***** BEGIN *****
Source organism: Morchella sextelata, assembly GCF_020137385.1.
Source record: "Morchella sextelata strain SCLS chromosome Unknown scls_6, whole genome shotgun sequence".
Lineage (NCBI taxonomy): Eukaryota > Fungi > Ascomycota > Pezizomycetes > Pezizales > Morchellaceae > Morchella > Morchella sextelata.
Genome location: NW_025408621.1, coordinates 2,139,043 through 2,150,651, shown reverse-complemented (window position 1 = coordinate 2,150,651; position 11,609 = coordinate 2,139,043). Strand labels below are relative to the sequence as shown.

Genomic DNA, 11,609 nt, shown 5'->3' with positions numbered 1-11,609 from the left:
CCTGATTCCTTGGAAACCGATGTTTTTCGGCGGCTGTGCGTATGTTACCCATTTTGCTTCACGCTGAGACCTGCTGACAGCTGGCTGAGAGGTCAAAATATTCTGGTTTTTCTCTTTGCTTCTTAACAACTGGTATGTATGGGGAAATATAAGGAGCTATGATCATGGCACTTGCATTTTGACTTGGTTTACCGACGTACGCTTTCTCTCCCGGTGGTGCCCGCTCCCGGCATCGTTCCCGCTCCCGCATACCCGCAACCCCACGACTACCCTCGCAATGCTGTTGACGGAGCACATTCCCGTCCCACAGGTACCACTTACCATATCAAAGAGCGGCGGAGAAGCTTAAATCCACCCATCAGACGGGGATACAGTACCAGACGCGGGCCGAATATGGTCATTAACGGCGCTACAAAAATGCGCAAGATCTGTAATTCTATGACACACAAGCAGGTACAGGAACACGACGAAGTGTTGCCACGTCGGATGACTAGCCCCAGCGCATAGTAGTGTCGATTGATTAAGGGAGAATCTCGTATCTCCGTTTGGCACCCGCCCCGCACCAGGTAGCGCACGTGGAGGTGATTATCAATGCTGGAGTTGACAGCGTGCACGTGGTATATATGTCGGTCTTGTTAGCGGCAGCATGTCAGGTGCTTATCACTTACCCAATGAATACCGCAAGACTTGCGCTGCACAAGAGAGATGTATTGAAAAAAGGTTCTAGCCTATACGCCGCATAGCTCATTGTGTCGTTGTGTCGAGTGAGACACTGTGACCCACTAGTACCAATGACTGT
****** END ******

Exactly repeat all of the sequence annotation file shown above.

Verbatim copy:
Source organism: Morchella sextelata, assembly GCF_020137385.1.
Source record: "Morchella sextelata strain SCLS chromosome Unknown scls_6, whole genome shotgun sequence".
Lineage (NCBI taxonomy): Eukaryota > Fungi > Ascomycota > Pezizomycetes > Pezizales > Morchellaceae > Morchella > Morchella sextelata.
Genome location: NW_025408621.1, coordinates 2,139,043 through 2,150,651, shown reverse-complemented (window position 1 = coordinate 2,150,651; position 11,609 = coordinate 2,139,043). Strand labels below are relative to the sequence as shown.

Genomic DNA, 11,609 nt, shown 5'->3' with positions numbered 1-11,609 from the left:
CCTGATTCCTTGGAAACCGATGTTTTTCGGCGGCTGTGCGTATGTTACCCATTTTGCTTCACGCTGAGACCTGCTGACAGCTGGCTGAGAGGTCAAAATATTCTGGTTTTTCTCTTTGCTTCTTAACAACTGGTATGTATGGGGAAATATAAGGAGCTATGATCATGGCACTTGCATTTTGACTTGGTTTACCGACGTACGCTTTCTCTCCCGGTGGTGCCCGCTCCCGGCATCGTTCCCGCTCCCGCATACCCGCAACCCCACGACTACCCTCGCAATGCTGTTGACGGAGCACATTCCCGTCCCACAGGTACCACTTACCATATCAAAGAGCGGCGGAGAAGCTTAAATCCACCCATCAGACGGGGATACAGTACCAGACGCGGGCCGAATATGGTCATTAACGGCGCTACAAAAATGCGCAAGATCTGTAATTCTATGACACACAAGCAGGTACAGGAACACGACGAAGTGTTGCCACGTCGGATGACTAGCCCCAGCGCATAGTAGTGTCGATTGATTAAGGGAGAATCTCGTATCTCCGTTTGGCACCCGCCCCGCACCAGGTAGCGCACGTGGAGGTGATTATCAATGCTGGAGTTGACAGCGTGCACGTGGTATATATGTCGGTCTTGTTAGCGGCAGCATGTCAGGTGCTTATCACTTACCCAATGAATACCGCAAGACTTGCGCTGCACAAGAGAGATGTATTGAAAAAAGGTTCTAGCCTATACGCCGCATAGCTCATTGTGTCGTTGTGTCGAGTGAGACACTGTGACCCACTAGTACCAATGACTGT